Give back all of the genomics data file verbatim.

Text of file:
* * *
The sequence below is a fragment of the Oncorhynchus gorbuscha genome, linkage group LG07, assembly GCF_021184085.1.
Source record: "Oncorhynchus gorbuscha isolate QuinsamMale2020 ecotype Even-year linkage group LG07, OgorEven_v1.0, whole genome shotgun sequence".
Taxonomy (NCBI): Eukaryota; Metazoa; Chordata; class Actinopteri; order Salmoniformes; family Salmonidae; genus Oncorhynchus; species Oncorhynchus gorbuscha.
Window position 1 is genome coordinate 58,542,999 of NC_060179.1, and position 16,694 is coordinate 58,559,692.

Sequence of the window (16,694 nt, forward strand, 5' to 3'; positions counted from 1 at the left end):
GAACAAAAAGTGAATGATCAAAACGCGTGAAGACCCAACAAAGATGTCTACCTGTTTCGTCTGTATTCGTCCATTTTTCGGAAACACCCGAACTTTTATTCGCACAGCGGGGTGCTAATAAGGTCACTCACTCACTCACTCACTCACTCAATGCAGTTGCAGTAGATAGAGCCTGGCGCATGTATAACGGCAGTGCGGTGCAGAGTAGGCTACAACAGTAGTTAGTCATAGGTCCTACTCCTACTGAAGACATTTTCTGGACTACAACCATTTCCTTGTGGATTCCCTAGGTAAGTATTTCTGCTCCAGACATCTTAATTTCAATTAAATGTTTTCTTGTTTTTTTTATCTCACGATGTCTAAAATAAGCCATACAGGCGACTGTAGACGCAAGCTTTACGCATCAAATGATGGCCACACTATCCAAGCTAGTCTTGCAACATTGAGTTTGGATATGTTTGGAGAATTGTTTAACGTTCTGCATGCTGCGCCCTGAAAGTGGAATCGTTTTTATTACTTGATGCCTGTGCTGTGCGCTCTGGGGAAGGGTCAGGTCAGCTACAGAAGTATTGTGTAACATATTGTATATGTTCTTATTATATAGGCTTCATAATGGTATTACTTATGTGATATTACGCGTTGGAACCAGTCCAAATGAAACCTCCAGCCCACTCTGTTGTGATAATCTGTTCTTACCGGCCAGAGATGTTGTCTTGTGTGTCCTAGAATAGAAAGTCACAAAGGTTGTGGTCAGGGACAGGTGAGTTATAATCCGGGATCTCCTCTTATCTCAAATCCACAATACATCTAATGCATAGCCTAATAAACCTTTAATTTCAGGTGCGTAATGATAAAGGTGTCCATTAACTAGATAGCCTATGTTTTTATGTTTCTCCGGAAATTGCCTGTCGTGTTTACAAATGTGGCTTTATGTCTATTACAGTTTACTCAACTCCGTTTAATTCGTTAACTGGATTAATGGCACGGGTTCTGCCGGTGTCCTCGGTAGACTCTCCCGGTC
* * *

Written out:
The sequence below is a fragment of the Oncorhynchus gorbuscha genome, linkage group LG07, assembly GCF_021184085.1.
Source record: "Oncorhynchus gorbuscha isolate QuinsamMale2020 ecotype Even-year linkage group LG07, OgorEven_v1.0, whole genome shotgun sequence".
Taxonomy (NCBI): Eukaryota; Metazoa; Chordata; class Actinopteri; order Salmoniformes; family Salmonidae; genus Oncorhynchus; species Oncorhynchus gorbuscha.
Window position 1 is genome coordinate 58,542,999 of NC_060179.1, and position 16,694 is coordinate 58,559,692.

Sequence of the window (16,694 nt, forward strand, 5' to 3'; positions counted from 1 at the left end):
GAACAAAAAGTGAATGATCAAAACGCGTGAAGACCCAACAAAGATGTCTACCTGTTTCGTCTGTATTCGTCCATTTTTCGGAAACACCCGAACTTTTATTCGCACAGCGGGGTGCTAATAAGGTCACTCACTCACTCACTCACTCACTCAATGCAGTTGCAGTAGATAGAGCCTGGCGCATGTATAACGGCAGTGCGGTGCAGAGTAGGCTACAACAGTAGTTAGTCATAGGTCCTACTCCTACTGAAGACATTTTCTGGACTACAACCATTTCCTTGTGGATTCCCTAGGTAAGTATTTCTGCTCCAGACATCTTAATTTCAATTAAATGTTTTCTTGTTTTTTTTATCTCACGATGTCTAAAATAAGCCATACAGGCGACTGTAGACGCAAGCTTTACGCATCAAATGATGGCCACACTATCCAAGCTAGTCTTGCAACATTGAGTTTGGATATGTTTGGAGAATTGTTTAACGTTCTGCATGCTGCGCCCTGAAAGTGGAATCGTTTTTATTACTTGATGCCTGTGCTGTGCGCTCTGGGGAAGGGTCAGGTCAGCTACAGAAGTATTGTGTAACATATTGTATATGTTCTTATTATATAGGCTTCATAATGGTATTACTTATGTGATATTACGCGTTGGAACCAGTCCAAATGAAACCTCCAGCCCACTCTGTTGTGATAATCTGTTCTTACCGGCCAGAGATGTTGTCTTGTGTGTCCTAGAATAGAAAGTCACAAAGGTTGTGGTCAGGGACAGGTGAGTTATAATCCGGGATCTCCTCTTATCTCAAATCCACAATACATCTAATGCATAGCCTAATAAACCTTTAATTTCAGGTGCGTAATGATAAAGGTGTCCATTAACTAGATAGCCTATGTTTTTATGTTTCTCCGGAAATTGCCTGTCGTGTTTACAAATGTGGCTTTATGTCTATTACAGTTTACTCAACTCCGTTTAATTCGTTAACTGGATTAATGGCACGGGTTCTGCCGGTGTCCTCGGTAGACTCTCCCGGTC